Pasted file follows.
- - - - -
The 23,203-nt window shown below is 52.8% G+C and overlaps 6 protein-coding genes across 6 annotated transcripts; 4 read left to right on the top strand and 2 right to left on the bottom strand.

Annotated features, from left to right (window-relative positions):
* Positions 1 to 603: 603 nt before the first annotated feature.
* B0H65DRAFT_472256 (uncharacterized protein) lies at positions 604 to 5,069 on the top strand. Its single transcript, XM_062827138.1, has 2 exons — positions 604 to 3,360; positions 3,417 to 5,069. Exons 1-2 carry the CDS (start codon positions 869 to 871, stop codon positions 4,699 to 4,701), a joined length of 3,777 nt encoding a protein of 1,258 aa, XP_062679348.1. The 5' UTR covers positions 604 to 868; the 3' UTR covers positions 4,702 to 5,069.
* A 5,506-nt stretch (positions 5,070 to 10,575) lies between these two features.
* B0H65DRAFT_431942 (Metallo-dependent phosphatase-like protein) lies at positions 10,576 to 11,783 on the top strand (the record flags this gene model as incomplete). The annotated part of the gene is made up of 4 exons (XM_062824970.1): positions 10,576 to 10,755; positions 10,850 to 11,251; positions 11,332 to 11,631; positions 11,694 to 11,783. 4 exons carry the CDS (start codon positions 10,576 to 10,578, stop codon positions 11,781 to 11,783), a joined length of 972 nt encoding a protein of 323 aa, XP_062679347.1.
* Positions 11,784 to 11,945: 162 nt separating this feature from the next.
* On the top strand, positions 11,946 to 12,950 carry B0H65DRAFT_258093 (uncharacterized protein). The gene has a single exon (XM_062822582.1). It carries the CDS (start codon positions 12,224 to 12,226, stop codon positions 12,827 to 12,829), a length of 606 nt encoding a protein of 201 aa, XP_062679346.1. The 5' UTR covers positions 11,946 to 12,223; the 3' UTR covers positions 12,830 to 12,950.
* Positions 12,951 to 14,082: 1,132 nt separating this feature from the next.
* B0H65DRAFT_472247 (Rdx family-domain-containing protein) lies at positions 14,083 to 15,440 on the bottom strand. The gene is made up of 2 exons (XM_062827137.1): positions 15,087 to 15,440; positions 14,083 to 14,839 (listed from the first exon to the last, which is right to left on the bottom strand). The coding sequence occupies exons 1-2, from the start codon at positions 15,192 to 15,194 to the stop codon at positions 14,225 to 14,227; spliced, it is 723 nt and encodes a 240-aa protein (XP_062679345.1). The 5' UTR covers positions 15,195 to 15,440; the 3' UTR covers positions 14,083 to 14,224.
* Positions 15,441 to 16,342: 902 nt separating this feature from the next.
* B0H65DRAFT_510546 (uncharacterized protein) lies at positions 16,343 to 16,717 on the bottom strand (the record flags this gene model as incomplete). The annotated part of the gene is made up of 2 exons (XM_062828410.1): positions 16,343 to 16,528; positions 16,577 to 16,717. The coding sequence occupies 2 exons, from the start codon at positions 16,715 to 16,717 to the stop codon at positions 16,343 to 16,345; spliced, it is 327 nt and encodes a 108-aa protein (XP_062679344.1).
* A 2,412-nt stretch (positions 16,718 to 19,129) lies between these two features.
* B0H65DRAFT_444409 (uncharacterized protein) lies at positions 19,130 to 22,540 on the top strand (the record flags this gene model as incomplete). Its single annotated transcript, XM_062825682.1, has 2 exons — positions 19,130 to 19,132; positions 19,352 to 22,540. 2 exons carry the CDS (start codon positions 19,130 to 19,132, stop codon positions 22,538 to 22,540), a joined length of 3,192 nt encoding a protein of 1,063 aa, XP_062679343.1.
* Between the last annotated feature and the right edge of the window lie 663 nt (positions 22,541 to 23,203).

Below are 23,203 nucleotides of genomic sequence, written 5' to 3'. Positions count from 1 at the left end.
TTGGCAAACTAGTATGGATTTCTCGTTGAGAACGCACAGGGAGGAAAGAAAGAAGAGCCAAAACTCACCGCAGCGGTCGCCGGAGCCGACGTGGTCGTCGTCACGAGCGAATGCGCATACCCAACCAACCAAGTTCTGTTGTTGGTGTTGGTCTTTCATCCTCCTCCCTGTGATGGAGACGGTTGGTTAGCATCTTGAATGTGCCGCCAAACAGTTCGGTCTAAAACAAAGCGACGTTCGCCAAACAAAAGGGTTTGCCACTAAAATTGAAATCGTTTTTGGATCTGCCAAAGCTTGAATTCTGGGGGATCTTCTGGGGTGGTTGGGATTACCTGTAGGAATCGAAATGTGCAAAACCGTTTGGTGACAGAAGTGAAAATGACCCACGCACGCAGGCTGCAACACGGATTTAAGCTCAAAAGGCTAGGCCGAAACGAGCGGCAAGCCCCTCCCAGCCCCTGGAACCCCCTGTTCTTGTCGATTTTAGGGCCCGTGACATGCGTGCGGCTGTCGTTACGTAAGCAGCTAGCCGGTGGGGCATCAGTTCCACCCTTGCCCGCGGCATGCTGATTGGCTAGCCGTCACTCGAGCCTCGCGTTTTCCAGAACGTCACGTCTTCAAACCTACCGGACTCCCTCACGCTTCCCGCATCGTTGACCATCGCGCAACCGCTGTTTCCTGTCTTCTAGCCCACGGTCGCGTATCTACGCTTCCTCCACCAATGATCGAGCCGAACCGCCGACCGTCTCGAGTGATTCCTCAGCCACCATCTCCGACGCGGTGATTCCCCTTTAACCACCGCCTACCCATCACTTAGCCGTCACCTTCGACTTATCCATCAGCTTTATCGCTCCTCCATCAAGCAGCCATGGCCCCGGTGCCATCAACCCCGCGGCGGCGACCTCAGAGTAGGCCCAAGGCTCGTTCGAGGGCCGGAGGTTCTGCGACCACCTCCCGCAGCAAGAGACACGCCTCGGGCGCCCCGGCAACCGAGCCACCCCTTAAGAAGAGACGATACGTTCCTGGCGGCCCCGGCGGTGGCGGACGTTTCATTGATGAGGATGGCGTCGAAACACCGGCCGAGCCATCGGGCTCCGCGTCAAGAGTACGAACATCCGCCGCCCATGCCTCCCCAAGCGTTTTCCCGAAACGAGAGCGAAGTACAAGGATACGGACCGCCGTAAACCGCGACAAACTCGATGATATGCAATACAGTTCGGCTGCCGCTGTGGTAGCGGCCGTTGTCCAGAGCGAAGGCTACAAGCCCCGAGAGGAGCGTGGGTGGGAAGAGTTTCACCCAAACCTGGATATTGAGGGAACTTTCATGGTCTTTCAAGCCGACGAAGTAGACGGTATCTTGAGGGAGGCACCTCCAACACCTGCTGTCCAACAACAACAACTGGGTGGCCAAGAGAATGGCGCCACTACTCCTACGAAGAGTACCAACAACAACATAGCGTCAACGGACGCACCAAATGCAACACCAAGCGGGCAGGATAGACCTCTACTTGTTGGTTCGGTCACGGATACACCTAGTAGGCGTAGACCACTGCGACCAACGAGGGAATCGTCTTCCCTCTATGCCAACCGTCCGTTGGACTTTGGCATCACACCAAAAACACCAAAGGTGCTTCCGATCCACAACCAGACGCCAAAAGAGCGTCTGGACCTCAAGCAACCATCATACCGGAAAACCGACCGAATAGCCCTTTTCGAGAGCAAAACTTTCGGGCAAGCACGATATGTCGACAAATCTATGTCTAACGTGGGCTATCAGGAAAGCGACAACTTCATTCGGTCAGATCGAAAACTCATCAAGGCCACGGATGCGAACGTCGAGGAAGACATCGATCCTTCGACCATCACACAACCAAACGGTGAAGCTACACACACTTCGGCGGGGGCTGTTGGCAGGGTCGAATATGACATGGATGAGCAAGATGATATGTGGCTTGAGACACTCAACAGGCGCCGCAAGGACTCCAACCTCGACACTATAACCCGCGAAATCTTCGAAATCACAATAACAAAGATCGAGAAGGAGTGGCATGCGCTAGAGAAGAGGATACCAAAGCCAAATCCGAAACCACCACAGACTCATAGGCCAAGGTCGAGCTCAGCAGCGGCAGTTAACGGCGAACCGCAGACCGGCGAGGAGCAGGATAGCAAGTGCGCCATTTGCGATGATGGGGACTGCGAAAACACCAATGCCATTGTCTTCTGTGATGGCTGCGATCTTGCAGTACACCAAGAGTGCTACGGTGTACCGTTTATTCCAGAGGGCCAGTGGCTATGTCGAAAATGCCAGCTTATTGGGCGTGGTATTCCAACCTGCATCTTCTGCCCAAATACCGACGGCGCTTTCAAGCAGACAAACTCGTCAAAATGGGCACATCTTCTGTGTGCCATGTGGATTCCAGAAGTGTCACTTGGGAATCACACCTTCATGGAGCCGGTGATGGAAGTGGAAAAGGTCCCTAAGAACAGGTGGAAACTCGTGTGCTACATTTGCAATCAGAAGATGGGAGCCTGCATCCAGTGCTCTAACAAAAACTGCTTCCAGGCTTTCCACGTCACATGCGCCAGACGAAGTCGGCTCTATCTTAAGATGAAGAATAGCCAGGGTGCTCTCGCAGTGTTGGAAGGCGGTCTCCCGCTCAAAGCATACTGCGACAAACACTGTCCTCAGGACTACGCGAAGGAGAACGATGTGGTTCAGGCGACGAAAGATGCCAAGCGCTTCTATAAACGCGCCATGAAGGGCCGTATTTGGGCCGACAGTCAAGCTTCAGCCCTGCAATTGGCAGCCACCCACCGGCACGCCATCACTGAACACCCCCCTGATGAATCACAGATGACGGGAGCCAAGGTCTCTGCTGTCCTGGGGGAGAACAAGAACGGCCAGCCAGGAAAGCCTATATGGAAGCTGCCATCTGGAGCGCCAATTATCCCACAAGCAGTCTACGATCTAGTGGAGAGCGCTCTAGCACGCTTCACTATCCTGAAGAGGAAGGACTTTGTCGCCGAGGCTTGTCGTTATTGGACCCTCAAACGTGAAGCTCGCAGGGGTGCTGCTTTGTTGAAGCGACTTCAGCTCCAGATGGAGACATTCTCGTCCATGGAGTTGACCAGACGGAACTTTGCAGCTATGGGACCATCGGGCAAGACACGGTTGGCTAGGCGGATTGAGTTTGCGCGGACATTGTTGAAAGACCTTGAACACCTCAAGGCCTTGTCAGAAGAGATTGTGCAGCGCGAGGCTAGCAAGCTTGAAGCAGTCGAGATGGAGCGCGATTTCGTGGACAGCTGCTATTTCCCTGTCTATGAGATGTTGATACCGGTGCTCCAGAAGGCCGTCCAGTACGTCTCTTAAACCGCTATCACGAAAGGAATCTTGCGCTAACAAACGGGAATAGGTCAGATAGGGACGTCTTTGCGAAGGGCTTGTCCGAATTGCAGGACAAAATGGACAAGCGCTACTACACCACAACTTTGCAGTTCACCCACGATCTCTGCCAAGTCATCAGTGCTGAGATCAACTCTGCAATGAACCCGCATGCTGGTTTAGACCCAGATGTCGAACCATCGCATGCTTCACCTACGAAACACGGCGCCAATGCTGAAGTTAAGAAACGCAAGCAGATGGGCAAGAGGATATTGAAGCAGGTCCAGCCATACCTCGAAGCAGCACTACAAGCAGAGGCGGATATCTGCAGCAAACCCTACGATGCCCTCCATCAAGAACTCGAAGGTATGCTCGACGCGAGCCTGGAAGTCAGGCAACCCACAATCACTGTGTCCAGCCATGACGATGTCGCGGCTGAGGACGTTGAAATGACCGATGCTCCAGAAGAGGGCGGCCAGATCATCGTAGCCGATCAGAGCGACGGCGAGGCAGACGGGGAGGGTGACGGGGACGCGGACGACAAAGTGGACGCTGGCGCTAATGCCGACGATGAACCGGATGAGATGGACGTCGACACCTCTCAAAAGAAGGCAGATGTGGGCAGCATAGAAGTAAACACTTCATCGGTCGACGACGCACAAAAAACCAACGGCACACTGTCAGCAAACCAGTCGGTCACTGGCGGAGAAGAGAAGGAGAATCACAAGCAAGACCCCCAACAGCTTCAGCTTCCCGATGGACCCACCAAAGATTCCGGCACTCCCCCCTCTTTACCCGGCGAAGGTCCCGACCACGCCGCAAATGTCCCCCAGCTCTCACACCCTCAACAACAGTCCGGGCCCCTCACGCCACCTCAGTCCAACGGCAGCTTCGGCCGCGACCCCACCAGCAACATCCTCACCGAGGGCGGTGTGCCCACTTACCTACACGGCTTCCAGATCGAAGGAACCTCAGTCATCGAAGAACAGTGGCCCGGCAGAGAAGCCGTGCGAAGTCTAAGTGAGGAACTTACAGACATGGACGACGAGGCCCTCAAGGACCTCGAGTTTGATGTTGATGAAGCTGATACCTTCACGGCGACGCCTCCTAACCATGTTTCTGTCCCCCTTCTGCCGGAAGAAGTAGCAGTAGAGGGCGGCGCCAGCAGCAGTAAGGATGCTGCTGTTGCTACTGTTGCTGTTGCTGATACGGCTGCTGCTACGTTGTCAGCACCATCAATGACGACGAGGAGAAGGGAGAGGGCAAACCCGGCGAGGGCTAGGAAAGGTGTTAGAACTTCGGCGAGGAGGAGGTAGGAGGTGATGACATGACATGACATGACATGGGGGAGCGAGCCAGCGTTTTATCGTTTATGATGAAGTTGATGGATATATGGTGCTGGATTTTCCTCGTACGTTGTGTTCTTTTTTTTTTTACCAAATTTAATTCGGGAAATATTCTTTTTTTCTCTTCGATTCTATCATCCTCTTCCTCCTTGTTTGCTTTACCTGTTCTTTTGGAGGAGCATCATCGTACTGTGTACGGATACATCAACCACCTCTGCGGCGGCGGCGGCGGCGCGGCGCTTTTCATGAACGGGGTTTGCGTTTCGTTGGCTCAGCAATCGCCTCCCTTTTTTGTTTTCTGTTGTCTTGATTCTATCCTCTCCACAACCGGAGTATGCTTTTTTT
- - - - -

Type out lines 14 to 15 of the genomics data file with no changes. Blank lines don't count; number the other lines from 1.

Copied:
* B0H65DRAFT_444409 (uncharacterized protein) lies at positions 19,130 to 22,540 on the top strand (the record flags this gene model as incomplete). Its single annotated transcript, XM_062825682.1, has 2 exons — positions 19,130 to 19,132; positions 19,352 to 22,540. 2 exons carry the CDS (start codon positions 19,130 to 19,132, stop codon positions 22,538 to 22,540), a joined length of 3,192 nt encoding a protein of 1,063 aa, XP_062679343.1.
* Between the last annotated feature and the right edge of the window lie 663 nt (positions 22,541 to 23,203).